The Sounds of Advice #24; When You're In A Rut



How to get unstuck when you feel like your life is in a rut

Aisling: Do some soul searching while you take some time for yourself. Sometimes we get so caught up in the everyday things of life that we can tend to get stuck.

Sandy: Find something that you really love to do. I find going to a concert turns my mood around pretty fast. Go do that thing you love and that should help you get out of a funk. At least for awhile anyway. Once you do that keep doing things that make you happy. :)

Kate: 

1. Embrace Regret: Regret may paralyze you from making progress, but studies show that counterfactual thinking can actually help motivate you to act. Counterfactual thinking is the process of constructively assessing how something might have happened, asking the question, “What might I have done?” It prompts a new and empowering resolve: “When X happens (or doesn’t happen), I will do Y.”

2. Understand Your Comfort Zone: To get out of your rut, understand what keeps you in it. You may be caught in your comfort zone, a situation that feels familiar because of your early childhood experience. Those that grew up in loving and supportive families rarely find themselves in a negative rut. Those who grew up in harmful emotional environments, however, may have a comfort zone that feels familiar but is still harmful. When trying to move past a negative situation, ask yourself: Does an aspect of this situation seem familiar? Understanding where your responses are coming from is a first step toward getting yourself on the move. 

3. Set Attainable Goals: Sometimes we can be overwhelmed by the amount of change required to get out of a rut, and that keeps us in it. To solve this, set manageable interim goals. Be mindful that we tend to exaggerate our abilities or wrongly attribute failure to circumstances beyond our control. Be ruthlessly realistic about how your talents match up with the goal you set. If your goal seems unreachable, pull back and master mental contrasting.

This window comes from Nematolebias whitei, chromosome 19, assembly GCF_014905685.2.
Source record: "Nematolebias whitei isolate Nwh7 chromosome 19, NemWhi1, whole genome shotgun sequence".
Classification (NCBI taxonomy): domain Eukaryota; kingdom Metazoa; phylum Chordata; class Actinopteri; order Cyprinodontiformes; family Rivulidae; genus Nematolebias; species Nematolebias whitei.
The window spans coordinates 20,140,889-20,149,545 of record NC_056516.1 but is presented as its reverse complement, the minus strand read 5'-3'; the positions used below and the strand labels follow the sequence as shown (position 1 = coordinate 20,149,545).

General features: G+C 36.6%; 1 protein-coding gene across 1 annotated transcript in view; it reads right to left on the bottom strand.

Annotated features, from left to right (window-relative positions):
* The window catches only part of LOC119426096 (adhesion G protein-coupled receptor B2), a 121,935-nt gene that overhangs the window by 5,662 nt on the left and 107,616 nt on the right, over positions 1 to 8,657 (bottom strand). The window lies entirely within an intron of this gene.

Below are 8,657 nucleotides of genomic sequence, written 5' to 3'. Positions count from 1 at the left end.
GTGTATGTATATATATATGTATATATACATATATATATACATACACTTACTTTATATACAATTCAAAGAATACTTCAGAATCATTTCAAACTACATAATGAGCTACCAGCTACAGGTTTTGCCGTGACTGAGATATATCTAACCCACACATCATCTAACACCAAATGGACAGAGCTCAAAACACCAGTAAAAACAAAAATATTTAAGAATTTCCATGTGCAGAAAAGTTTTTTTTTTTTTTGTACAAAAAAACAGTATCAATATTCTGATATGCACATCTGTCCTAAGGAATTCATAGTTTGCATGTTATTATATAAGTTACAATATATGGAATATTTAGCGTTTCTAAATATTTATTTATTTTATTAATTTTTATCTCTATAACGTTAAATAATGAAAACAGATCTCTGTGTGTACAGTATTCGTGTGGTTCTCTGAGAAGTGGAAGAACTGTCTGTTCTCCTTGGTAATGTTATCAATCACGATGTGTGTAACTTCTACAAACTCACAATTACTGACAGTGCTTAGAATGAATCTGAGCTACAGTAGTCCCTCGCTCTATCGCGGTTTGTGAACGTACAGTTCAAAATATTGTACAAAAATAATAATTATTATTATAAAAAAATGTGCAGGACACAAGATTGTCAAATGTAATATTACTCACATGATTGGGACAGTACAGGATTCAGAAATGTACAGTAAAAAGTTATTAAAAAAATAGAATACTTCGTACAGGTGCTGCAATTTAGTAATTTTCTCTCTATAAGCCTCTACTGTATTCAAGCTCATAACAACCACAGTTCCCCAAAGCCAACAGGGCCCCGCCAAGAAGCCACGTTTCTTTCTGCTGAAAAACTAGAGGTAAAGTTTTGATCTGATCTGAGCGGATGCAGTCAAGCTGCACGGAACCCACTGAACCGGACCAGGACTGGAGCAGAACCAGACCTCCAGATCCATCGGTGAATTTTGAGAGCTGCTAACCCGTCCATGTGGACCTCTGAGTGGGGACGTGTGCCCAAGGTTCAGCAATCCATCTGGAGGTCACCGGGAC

4. Use Mental Contrasting: Mental contrasting helps you stay motivated by that desired future, while keeping you realistic about the steps needed to fix hindrances. To do it, contemplate your ideal future while thinking about the short-term factors that stand in the way of achieving it. Just imagining the future alone (indulging) or thinking about the possible problems alone (dwelling) will not propel you into meaningful action and can actually leave you stuck. 

5. Use Critical Thinking: I’ve already written about how much of our thinking isn’t as deliberate as we think. We are all vulnerable to cognitive distortions, one of which is a combination of magical thinking and misattribution of cause and effect. B.F. Skinner described it in a study he called “Superstition in the Pigeon.” (I do not endorse animal cruelty.) Skinner put very, very hungry pigeons in cages and swung a food dish into the cages at random intervals. When the pigeons got hungry again, 75% of the birds would repeat whatever they were doing when the food arrived. They attributed cause and effect to whatever action—such as hopping on one foot or flapping their wings—“made” the food appear the last time. People do that, too. Something good happens, and you attribute it to the prayer you uttered, the candle you lit, or the lucky shirt you wore. To get out of the rut, stop inferring cause and effect like Skinner’s superstitious pigeon. It will just keep you on the hamster wheel even longer.

Popular posts from this blog

I Am Loved: UPDATE

What It's Like For Me When I'm Not Okay

Volunteer of the Month: Andrea Stenlund